"In the absence of a special agreement as to the place where a contract is to be performed, it is to be deemed performable at the creditor's place of business, Bank of Yolo v. Sperry Flour Co., (1903) 141 Cal. 314 [74 P. 855, 65 [36 Cal. App. 2d 205] L.R.A. 90] (applying secs. 1488 and 1489, Civ. Code); Kaupke v. Lemoore etc. Co., (1935) 7 Cal. App. 2d 362 [46 PaCal.2d 204], or, in the absence of a contrary showing, a contract is to be deemed performable where it is made. (Fitzhugh v. University Realty Co., (1920) 46 Cal. App. 198, 201 [188 P. 1023]; Southwestern Portland Cement Co. v. Cochrane, (1931) 114 Cal. App. Supp. 778, 781 [300 P. 445].)"

[3] It is thoroughly settled in California that "In the absence of an express contract the physician or surgeon does not warrant cures. By taking a case he represents that he possesses the ordinary training and skill possessed by physicians and surgeons practicing in the same or similar communities and that he will employ such training, care and skill in the treatment of his patients. (Patterson v. Marcus, 203 Cal. 550 [265 P. 222]; Hesler v. California Hospital Co., 178 Cal. 764 [174 P. 654]; Houghton v. Dickson, 29 Cal. App. 321 [155 P. 128]; Priestley v. Stafford, 30 Cal. App. 523 [158 P. 776]; McCollum v. Barr, 38 Cal. App. 411 [176 P. 463].)" (McLennan v. Holder, 1 Cal. App. 2d 305, 314 [36 PaCal.2d 448].)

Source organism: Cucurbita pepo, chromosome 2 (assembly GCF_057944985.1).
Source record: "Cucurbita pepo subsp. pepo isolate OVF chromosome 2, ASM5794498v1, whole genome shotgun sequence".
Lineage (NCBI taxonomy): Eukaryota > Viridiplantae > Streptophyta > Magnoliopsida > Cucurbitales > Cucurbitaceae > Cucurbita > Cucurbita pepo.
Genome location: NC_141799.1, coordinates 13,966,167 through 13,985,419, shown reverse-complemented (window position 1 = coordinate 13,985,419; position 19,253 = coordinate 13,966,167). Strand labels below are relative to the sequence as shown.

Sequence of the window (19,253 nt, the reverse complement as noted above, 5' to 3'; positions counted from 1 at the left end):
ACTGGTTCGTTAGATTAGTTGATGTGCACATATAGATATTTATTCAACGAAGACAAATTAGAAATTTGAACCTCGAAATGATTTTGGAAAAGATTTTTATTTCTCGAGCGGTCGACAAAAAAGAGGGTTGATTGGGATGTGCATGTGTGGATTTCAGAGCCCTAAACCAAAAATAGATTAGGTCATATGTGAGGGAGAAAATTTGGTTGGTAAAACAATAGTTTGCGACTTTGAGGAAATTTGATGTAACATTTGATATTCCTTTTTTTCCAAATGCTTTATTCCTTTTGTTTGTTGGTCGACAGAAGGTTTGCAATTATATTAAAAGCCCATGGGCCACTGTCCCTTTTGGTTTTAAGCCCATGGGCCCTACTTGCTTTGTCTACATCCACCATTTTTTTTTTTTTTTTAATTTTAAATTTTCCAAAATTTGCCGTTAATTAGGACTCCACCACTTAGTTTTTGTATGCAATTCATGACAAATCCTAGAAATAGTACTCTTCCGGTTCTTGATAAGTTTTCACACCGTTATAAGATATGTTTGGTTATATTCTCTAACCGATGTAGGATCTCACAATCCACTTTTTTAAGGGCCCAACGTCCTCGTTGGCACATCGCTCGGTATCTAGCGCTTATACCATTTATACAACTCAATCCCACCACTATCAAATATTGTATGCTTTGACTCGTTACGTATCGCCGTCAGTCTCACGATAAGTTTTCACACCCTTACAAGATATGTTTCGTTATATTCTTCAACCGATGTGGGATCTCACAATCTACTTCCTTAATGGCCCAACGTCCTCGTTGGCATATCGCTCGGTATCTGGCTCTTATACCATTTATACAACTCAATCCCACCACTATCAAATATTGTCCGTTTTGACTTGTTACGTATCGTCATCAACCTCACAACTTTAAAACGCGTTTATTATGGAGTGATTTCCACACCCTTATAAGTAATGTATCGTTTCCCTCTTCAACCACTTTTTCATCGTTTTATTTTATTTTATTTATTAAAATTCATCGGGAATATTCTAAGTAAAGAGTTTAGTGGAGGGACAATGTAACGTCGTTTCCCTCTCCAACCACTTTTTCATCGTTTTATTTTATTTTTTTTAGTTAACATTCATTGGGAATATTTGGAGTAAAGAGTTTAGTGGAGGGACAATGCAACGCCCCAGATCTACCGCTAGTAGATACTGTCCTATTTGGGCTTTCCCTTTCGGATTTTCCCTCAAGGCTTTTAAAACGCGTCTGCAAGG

[4] It is equally well settled in California that what is or what is not the proper practice of a physician and surgeon in the treatment of a case is "a question for experts, and can be established only by their testimony". (McLennan v. Holder, supra; Perkins v. Trueblood, 180 Cal. 437 [181 P. 642]; Ingamells v. Goodfellow, 109 Cal. App. 62 [292 P. 162]; Roberts v. Parker, 121 Cal. App. 264 [8 PaCal.2d 908]; National Automobile Ins. Co. v. Industrial Acc. Com., 132 Cal. App. 373 [22 PaCal.2d 568].)